This is a partial transcript from "Hannity & Colmes," February 28, 2005, that has been edited for clarity.
ALAN COLMES, CO-HOST: Welcome back to "Hannity & Colmes."
In a Yale University classroom, it's not uncommon to be seated next to a high school valedictorian, a presidential merit scholar, or a young musical prodigy. Few students would expect to be seated next to a former Taliban official.
One member of the freshman class, 27-year-old Sayyid Rahmatullah Hashemi, served as a diplomat for the Taliban government in Afghanistan. Today, he studies political science among America's best and brightest.
Joining us now is Wall Street Journal's John Fund, who recently wrote a column about Hashemi.
It's interesting, John, it's OK to — it's not OK, I guess, to some people to have a former Taliban official at Yale, but it's OK to sell our ports to a company that's only one of three countries to recognize the Taliban, right?
JOHN FUND, COLUMNIST, WALL STREET JOURNAL: Look, Mr. Rahmatullah visited me and the other Wall Street Journal editors a few months before 9/11 at our offices right across from the World Trade Center. It was a meeting I'll never forget, because I really felt I was in the presence of evil.
And Mr. Rahmatullah basically was apologizing for his government. He was saying the government was justified in destroying archeological treasures, for brutalizing women, keeping them downtrodden, harboring Usama bin Laden as a terrorist.
I have to tell you, this is a man who is a high official in the government that harbored the terrorists that murdered 3,000 Americans. I don't easily forget that, and I don't think we should presume he's telling the truth, no matter what he says now.
COLMES: What did you say to him back then?
FUND: We were dumbstruck that someone who was so cultured and so fluent in English would possibly say these things with such passion and conviction. He really believed what he said.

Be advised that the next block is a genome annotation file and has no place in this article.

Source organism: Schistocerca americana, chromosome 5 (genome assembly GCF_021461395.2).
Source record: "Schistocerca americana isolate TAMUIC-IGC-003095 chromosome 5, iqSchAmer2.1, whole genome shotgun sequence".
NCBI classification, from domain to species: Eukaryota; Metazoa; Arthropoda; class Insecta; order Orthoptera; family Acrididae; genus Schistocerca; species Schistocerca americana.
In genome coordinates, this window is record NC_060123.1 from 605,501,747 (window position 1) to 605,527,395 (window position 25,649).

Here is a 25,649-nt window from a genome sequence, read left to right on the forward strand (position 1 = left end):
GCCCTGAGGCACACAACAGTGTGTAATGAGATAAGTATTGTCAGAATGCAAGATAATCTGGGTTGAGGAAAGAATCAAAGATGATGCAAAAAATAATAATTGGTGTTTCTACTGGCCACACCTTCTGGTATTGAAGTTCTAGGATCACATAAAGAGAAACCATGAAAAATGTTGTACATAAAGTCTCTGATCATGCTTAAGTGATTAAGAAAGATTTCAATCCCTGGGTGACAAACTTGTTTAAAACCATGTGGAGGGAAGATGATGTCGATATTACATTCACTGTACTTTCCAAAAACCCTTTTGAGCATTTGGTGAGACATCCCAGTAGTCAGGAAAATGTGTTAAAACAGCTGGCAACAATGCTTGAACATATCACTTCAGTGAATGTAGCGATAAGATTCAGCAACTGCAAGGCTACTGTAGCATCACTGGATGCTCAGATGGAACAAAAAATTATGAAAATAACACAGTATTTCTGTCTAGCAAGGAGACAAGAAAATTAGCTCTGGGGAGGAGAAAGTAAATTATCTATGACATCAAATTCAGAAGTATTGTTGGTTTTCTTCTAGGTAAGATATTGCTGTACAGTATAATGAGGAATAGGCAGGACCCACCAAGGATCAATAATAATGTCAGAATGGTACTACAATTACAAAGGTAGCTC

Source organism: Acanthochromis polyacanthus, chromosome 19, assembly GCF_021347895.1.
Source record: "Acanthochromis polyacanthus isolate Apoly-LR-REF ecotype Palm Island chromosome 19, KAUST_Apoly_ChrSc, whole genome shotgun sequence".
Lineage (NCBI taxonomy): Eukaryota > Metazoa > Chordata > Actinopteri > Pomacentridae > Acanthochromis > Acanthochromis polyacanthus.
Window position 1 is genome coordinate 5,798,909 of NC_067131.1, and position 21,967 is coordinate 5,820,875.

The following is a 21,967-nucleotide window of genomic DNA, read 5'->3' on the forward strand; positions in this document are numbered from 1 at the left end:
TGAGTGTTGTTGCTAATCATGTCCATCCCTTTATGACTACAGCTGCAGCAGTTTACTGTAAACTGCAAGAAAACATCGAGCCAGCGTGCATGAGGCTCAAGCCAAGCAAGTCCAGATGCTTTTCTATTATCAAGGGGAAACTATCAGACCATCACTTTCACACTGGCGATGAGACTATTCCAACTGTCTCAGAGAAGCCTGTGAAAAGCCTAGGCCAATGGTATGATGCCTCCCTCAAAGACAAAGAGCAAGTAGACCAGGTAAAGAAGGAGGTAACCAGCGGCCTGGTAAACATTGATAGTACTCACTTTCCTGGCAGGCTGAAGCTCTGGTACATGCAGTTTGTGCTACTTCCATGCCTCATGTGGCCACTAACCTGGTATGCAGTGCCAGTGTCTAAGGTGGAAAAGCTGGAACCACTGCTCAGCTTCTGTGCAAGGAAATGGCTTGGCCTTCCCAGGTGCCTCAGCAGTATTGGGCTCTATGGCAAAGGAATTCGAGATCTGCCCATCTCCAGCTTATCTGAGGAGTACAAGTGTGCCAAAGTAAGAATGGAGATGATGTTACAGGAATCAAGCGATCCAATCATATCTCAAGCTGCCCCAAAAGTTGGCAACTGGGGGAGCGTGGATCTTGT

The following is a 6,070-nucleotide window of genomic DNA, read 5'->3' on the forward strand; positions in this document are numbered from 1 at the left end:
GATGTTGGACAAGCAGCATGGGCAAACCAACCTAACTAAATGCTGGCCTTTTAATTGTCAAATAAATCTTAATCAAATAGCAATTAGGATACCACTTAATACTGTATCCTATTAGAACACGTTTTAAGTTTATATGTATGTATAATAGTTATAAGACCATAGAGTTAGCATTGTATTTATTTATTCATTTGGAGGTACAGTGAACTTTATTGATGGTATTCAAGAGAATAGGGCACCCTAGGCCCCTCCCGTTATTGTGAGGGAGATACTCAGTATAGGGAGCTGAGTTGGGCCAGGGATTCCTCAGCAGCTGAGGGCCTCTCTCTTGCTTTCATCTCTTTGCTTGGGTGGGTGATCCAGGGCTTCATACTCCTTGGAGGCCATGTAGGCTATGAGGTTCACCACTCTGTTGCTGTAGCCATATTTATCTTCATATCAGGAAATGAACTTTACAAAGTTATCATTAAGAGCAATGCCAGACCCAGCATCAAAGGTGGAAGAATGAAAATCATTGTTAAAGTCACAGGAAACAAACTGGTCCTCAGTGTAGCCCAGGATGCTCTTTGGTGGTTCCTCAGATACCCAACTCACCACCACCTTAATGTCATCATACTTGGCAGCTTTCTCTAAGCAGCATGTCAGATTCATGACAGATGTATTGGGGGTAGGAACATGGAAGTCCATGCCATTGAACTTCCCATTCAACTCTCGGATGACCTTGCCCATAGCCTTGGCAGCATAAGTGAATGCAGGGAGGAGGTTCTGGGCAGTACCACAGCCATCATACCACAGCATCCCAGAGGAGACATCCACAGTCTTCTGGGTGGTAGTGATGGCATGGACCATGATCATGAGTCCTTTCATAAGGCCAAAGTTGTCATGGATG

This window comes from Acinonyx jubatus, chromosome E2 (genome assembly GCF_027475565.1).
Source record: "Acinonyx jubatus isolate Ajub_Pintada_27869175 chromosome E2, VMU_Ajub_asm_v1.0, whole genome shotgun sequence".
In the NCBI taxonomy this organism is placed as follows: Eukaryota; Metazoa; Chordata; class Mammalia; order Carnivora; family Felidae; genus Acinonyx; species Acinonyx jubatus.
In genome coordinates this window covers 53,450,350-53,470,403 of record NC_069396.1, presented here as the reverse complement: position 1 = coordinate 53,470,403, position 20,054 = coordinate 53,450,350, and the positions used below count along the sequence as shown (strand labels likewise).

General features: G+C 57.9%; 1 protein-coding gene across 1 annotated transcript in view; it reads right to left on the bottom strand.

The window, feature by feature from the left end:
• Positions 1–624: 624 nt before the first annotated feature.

COLMES: You know, it's amazing. We are detaining people at Gitmo, allegedly, according to our own Justice Department, many of whom have nothing to do with 9/11, and yet this guy is sitting at Yale. How do you explain that?
FUND: You know, there are thousands of people in your audience, Alan, who have bright kids who probably would love to go to Yale. There are many Afghan women who were brutalized and downtrodden by the Taliban in Afghanistan who probably would love to transfer to go to Yale. Instead, we put this guy at the head of the line?
I'm not saying he should go to jail. I'm saying we shouldn't reward him with a perch at Yale.
HANNITY: John, it's a great piece. I really was shocked and stunned, as I've now been able to read more about this guy. Tell us about that day when you walked him out of the Wall Street Journal and that editorial meeting you were a part of.
FUND: Well, we were stunned that this fellow was apologizing for what is effectively a fascist, misogynistic government. But we walked out, we were polite. And then he stopped at a window. And he stopped, and he wouldn't leave. He kept looking up and looking up at the World Trade Center.
And we chatted for a minute. And I don't recall specifically what he said, but I did recall that incident a few months later, when I was standing, covered with dust and debris, having barely escaped with my life, staring at the hole where 3,000 Americans had died and the towers had collapsed.
HANNITY: Now, I want to talk about — and you mention this in the piece, a Salon.com author, Carina Chocano, I think, is her proper pronunciation?
HANNITY: And she talks about and quotes this guy when he responded. She apparently appeared, you write, at a number of speeches that he had given. And in one particular case, the woman chastised him for the treatment of the Taliban of women. And his response was, "Well, you've imprisoned women. It's an honor. Let me tell you something. I'm really sorry for your husband. He might have a very difficult time with you."
FUND: Yes. Now...
HANNITY: And I want to know why a college university would embrace this man. Why is Yale embracing him?
Look, Mr. Rahmatullah explained to The New York Times that he might have been a little softer, perhaps, if he had to do it over again in his speeches for the Taliban, a little bit, he said. I'm sorry. He was apologizing for a fascist regime.
He now says he was associated with the Taliban. I know he's lying, because his business card said he was the deputy foreign secretary for the Taliban. That's not being associated with the dictatorship — that's being part of it.
HANNITY: I want to know though — you got to see him up close and personal, John Fund. I want to know whether the president of Yale will meet with you and listen to what he said, talk to this woman who listened to his speeches, listen to the apologies that he made for this horrendous government, and why they will not take a moral stand of courage and throw him out of that school, because that's what ought to happen here?
FUND: Look, I am astonished that there are two groups of people who don't want to talk about this, Yale University and the State Department. The State Department granted him the student visa, and Yale University admitted him in front of everyone else who's deserving of a place there.
COLMES: All right, John, thank you for being with us tonight.
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